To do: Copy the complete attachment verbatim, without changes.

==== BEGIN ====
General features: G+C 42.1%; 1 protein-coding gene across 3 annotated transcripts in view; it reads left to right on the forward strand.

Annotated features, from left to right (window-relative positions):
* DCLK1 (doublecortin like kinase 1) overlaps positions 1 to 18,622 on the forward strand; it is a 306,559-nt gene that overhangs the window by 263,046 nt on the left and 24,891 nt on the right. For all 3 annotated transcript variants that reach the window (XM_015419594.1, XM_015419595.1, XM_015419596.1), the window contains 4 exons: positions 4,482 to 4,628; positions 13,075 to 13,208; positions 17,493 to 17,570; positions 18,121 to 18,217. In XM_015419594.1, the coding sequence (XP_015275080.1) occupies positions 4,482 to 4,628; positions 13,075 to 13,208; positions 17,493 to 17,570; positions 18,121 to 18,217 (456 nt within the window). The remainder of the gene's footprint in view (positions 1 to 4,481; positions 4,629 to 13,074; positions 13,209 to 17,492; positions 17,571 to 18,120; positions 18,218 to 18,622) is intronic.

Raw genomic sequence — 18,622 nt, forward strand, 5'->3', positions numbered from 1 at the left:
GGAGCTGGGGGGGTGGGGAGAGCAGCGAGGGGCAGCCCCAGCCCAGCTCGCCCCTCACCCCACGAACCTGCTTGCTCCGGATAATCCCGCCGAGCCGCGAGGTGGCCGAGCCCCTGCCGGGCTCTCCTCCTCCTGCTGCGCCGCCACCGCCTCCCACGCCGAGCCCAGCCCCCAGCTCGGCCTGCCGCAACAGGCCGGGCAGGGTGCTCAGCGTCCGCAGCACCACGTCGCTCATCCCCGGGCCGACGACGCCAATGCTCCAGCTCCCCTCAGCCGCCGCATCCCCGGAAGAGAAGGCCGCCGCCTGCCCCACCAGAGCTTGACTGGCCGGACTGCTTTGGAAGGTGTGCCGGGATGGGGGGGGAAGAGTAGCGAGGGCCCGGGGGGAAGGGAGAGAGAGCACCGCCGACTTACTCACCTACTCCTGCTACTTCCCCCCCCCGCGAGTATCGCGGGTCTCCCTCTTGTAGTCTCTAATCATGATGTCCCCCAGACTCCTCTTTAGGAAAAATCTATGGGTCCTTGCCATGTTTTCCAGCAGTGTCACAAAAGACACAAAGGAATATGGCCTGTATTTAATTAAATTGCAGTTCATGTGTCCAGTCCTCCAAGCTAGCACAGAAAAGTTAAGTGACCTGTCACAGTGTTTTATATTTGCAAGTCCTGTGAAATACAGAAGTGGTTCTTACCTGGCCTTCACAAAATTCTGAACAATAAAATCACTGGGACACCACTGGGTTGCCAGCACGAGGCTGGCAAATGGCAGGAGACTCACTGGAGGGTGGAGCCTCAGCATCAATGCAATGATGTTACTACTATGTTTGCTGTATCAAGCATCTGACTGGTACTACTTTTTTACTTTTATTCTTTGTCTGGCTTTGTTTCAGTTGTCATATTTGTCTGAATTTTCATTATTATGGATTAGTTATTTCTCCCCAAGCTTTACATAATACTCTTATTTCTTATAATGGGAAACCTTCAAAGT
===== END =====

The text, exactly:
General features: G+C 42.1%; 1 protein-coding gene across 3 annotated transcripts in view; it reads left to right on the forward strand.

Annotated features, from left to right (window-relative positions):
* DCLK1 (doublecortin like kinase 1) overlaps positions 1 to 18,622 on the forward strand; it is a 306,559-nt gene that overhangs the window by 263,046 nt on the left and 24,891 nt on the right. For all 3 annotated transcript variants that reach the window (XM_015419594.1, XM_015419595.1, XM_015419596.1), the window contains 4 exons: positions 4,482 to 4,628; positions 13,075 to 13,208; positions 17,493 to 17,570; positions 18,121 to 18,217. In XM_015419594.1, the coding sequence (XP_015275080.1) occupies positions 4,482 to 4,628; positions 13,075 to 13,208; positions 17,493 to 17,570; positions 18,121 to 18,217 (456 nt within the window). The remainder of the gene's footprint in view (positions 1 to 4,481; positions 4,629 to 13,074; positions 13,209 to 17,492; positions 17,571 to 18,120; positions 18,218 to 18,622) is intronic.

Raw genomic sequence — 18,622 nt, forward strand, 5'->3', positions numbered from 1 at the left:
GGAGCTGGGGGGGTGGGGAGAGCAGCGAGGGGCAGCCCCAGCCCAGCTCGCCCCTCACCCCACGAACCTGCTTGCTCCGGATAATCCCGCCGAGCCGCGAGGTGGCCGAGCCCCTGCCGGGCTCTCCTCCTCCTGCTGCGCCGCCACCGCCTCCCACGCCGAGCCCAGCCCCCAGCTCGGCCTGCCGCAACAGGCCGGGCAGGGTGCTCAGCGTCCGCAGCACCACGTCGCTCATCCCCGGGCCGACGACGCCAATGCTCCAGCTCCCCTCAGCCGCCGCATCCCCGGAAGAGAAGGCCGCCGCCTGCCCCACCAGAGCTTGACTGGCCGGACTGCTTTGGAAGGTGTGCCGGGATGGGGGGGGAAGAGTAGCGAGGGCCCGGGGGGAAGGGAGAGAGAGCACCGCCGACTTACTCACCTACTCCTGCTACTTCCCCCCCCCGCGAGTATCGCGGGTCTCCCTCTTGTAGTCTCTAATCATGATGTCCCCCAGACTCCTCTTTAGGAAAAATCTATGGGTCCTTGCCATGTTTTCCAGCAGTGTCACAAAAGACACAAAGGAATATGGCCTGTATTTAATTAAATTGCAGTTCATGTGTCCAGTCCTCCAAGCTAGCACAGAAAAGTTAAGTGACCTGTCACAGTGTTTTATATTTGCAAGTCCTGTGAAATACAGAAGTGGTTCTTACCTGGCCTTCACAAAATTCTGAACAATAAAATCACTGGGACACCACTGGGTTGCCAGCACGAGGCTGGCAAATGGCAGGAGACTCACTGGAGGGTGGAGCCTCAGCATCAATGCAATGATGTTACTACTATGTTTGCTGTATCAAGCATCTGACTGGTACTACTTTTTTACTTTTATTCTTTGTCTGGCTTTGTTTCAGTTGTCATATTTGTCTGAATTTTCATTATTATGGATTAGTTATTTCTCCCCAAGCTTTACATAATACTCTTATTTCTTATAATGGGAAACCTTCAAAGT